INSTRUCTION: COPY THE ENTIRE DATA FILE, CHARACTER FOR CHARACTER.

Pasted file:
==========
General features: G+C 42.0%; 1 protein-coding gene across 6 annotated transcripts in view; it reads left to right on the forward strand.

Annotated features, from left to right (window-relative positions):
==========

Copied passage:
General features: G+C 42.0%; 1 protein-coding gene across 6 annotated transcripts in view; it reads left to right on the forward strand.

Annotated features, from left to right (window-relative positions):